The primary goals of the Cryptology course are for students to become familiar with encoding and decoding messages from various time periods and to use manual, machine, and digital cryptosystems. The emphasis of the course is cryptographic mathematics, such as modular arithmetic, probability, and number theory.

All of middle school algebra from the very beginning, when letters like "x" and "y" are first introduced. All the most relevant things. you need to succeed in high school math and beyond. Great for learning it for the first time, or for finally addressing things you find confusing, like fractions!

Prerequisites: can multiply numbers and add and subtract positive and negative numbers


Algebra. All of it. From the Beginning.

August 22-26 Only (9:00 AM - 11:00 AM)

This course will introduce students to English literature and writing. Students will work in various genres, including personal narratives, creative non-fiction, and historical writing. The class will analyze texts in order to understand effective writing. Students will also be asked to write their own work in each genre and to develop their own personal written voice.


The Written Word

Recording Science Class

Meet some of our Instructors

Matt has taught gifted students since 2016, both privately and through CTY. This summer, he taught Paradoxes and Infinities and Chemistry in Society. He has also been teaching SAT (185 points average improvement), ACT (7.1 points average improvement), competitive math, AP Calculus, AP Statistics, AP Chemistry, and AP Physics for years. He claims he can "teach anything", and challenges you to test this claim. Other classes he has taught include:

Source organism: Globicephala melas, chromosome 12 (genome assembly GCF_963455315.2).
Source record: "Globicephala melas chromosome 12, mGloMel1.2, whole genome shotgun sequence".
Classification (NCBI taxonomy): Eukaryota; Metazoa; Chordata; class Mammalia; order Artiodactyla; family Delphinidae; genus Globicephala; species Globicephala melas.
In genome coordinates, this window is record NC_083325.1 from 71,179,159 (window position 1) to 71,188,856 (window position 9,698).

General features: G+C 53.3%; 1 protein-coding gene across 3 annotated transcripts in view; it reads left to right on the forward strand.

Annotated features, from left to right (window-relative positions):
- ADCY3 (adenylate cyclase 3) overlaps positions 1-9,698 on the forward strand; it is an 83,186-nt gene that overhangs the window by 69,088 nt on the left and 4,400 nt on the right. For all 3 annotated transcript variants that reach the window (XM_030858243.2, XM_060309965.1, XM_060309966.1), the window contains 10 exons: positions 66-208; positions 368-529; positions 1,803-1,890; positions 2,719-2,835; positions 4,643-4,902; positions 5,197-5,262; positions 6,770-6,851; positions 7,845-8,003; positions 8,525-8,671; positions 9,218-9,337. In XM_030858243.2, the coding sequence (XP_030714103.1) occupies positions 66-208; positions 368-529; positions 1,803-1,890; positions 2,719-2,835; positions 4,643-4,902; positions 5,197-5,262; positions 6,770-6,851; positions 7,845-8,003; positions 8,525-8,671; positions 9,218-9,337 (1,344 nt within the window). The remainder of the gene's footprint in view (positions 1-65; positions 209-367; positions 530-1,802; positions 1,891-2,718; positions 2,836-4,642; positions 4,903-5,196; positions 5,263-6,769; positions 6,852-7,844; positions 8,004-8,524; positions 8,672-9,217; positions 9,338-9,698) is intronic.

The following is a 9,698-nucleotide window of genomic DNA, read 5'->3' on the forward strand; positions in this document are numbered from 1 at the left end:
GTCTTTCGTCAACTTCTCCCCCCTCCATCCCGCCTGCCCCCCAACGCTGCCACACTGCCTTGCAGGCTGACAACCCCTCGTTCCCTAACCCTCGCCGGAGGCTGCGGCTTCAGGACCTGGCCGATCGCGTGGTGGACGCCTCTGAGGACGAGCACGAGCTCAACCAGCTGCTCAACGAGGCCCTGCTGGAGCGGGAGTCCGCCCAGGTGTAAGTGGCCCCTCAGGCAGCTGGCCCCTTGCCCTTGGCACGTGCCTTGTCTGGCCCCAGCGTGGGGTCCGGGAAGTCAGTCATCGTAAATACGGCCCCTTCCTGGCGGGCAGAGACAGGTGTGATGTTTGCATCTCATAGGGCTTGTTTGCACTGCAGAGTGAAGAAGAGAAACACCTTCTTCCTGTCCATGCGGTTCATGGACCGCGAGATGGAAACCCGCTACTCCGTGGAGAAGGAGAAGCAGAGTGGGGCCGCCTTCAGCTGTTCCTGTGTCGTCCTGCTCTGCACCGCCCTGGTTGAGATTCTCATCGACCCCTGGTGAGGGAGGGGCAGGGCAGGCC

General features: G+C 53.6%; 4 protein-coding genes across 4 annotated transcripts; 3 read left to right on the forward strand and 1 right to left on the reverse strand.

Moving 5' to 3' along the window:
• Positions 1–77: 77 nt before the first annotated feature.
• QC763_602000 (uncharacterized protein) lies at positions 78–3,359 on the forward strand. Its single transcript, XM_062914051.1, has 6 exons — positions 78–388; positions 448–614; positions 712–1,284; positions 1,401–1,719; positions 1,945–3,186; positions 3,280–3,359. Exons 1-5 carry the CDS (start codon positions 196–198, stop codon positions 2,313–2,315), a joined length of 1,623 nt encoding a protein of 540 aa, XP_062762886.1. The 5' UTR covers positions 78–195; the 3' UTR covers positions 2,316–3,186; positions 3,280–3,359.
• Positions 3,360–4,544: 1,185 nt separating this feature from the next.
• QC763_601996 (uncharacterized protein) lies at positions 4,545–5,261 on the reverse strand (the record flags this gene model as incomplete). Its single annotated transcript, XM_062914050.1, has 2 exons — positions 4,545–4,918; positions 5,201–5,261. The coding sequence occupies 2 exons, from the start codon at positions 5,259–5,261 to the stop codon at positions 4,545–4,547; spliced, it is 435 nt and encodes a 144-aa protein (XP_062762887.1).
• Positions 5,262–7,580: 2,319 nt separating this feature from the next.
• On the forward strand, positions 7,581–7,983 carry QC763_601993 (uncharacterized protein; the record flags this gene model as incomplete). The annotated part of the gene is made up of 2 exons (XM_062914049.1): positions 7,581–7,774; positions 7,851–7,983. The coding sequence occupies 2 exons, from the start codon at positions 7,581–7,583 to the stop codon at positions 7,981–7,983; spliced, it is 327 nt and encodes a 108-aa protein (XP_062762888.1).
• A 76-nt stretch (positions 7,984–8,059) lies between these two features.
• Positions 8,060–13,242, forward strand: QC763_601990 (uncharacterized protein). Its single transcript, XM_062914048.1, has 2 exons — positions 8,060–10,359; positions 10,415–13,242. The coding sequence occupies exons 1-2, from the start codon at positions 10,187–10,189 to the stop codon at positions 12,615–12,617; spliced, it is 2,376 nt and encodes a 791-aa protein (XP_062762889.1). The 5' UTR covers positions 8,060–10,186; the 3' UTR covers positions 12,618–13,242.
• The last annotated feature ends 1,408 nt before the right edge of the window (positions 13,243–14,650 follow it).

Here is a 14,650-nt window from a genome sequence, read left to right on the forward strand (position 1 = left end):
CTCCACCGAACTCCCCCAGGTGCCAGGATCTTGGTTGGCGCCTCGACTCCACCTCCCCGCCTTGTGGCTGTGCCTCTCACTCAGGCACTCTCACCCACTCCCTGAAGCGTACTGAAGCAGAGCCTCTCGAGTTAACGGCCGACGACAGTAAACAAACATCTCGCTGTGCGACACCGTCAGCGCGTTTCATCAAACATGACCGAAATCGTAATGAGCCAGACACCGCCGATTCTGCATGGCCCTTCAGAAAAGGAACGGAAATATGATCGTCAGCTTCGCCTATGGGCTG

•  Spreadsheets are Cool

  •  Why Things Freeze/Boil (spoiler, gravity mostly)

  •  Cryptology (and Mathematical Cryptology)

  •  Logic (and Mathematical Logic)

  •  How to Adult (Finance)

  •  How to Adult (Career)

  •  Designing Competitive Math Problems





Melissa is a classical studies PhD candidate and teacher at Duke. She thrives teaching Latin, Greek, and ancient history, but if students are interested, she can also teach other history and English/writing courses.

Erich has been teaching gifted and profoundly gifted students for years, teaching subjects such as Abstract Mathematics, Elementary Number Theory, and Competitive Mathematics for CTY's Online Programs in addition to his work as a professor. He is the parent of two profoundly gifted children, and has given a Ted Talk on the flaws in our current science education system. Alongside Matt, Erich designed a competitive math club for gifted students that has been running virtually since 2020.



G.T.Ed. is underway, but you can still join! 

See program details here, more about our Easter eggs (which can give you free discounts off of G.T.Ed!) here, and register now. Contact with any questions or suggestions!